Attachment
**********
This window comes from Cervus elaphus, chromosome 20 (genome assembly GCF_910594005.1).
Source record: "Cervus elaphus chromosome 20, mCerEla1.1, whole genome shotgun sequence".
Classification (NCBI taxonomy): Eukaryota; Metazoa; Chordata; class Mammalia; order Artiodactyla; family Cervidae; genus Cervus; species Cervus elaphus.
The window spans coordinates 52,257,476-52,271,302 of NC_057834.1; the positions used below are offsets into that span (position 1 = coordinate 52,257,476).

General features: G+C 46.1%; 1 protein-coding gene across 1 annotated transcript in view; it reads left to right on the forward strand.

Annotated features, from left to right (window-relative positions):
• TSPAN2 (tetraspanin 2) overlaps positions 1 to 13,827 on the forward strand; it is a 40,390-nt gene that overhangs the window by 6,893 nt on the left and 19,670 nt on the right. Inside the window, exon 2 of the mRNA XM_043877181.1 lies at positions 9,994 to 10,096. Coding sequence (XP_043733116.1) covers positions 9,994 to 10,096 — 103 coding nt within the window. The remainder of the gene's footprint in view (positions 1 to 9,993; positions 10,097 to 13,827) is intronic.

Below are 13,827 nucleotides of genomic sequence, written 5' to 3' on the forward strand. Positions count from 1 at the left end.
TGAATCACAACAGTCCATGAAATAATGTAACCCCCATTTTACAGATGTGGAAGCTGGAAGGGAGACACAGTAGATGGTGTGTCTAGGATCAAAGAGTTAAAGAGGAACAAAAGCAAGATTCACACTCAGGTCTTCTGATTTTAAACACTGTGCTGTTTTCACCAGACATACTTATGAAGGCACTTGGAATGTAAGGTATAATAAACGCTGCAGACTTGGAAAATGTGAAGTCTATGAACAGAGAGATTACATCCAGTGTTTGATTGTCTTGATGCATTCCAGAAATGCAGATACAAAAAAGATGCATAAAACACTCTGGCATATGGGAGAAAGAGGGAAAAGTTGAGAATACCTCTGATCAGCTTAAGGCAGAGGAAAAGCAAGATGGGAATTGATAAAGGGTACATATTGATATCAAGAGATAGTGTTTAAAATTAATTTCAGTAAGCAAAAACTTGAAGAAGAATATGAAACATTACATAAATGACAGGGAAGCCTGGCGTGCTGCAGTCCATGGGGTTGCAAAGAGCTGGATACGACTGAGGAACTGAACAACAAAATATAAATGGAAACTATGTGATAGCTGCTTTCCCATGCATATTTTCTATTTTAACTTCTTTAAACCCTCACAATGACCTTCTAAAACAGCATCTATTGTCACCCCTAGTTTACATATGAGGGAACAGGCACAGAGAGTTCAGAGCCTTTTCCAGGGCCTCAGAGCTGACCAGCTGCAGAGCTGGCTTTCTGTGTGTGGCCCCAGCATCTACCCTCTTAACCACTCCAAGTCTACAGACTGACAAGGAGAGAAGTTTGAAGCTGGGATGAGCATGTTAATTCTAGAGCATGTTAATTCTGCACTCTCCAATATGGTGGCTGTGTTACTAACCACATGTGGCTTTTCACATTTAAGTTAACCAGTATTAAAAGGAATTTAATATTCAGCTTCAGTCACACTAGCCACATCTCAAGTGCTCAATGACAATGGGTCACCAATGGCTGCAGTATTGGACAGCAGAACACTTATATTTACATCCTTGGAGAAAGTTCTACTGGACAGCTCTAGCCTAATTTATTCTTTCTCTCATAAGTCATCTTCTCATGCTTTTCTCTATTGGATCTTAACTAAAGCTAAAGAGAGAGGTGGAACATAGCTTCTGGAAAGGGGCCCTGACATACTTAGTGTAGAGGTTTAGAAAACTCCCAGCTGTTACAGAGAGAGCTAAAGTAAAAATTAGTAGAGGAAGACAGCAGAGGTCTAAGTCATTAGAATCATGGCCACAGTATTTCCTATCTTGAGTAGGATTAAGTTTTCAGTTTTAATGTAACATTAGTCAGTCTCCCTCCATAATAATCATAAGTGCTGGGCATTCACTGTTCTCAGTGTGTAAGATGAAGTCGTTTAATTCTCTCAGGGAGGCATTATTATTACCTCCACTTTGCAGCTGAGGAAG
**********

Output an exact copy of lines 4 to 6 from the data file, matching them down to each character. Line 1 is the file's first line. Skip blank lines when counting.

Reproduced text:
The window spans coordinates 52,257,476-52,271,302 of NC_057834.1; the positions used below are offsets into that span (position 1 = coordinate 52,257,476).

General features: G+C 46.1%; 1 protein-coding gene across 1 annotated transcript in view; it reads left to right on the forward strand.

Annotated features, from left to right (window-relative positions):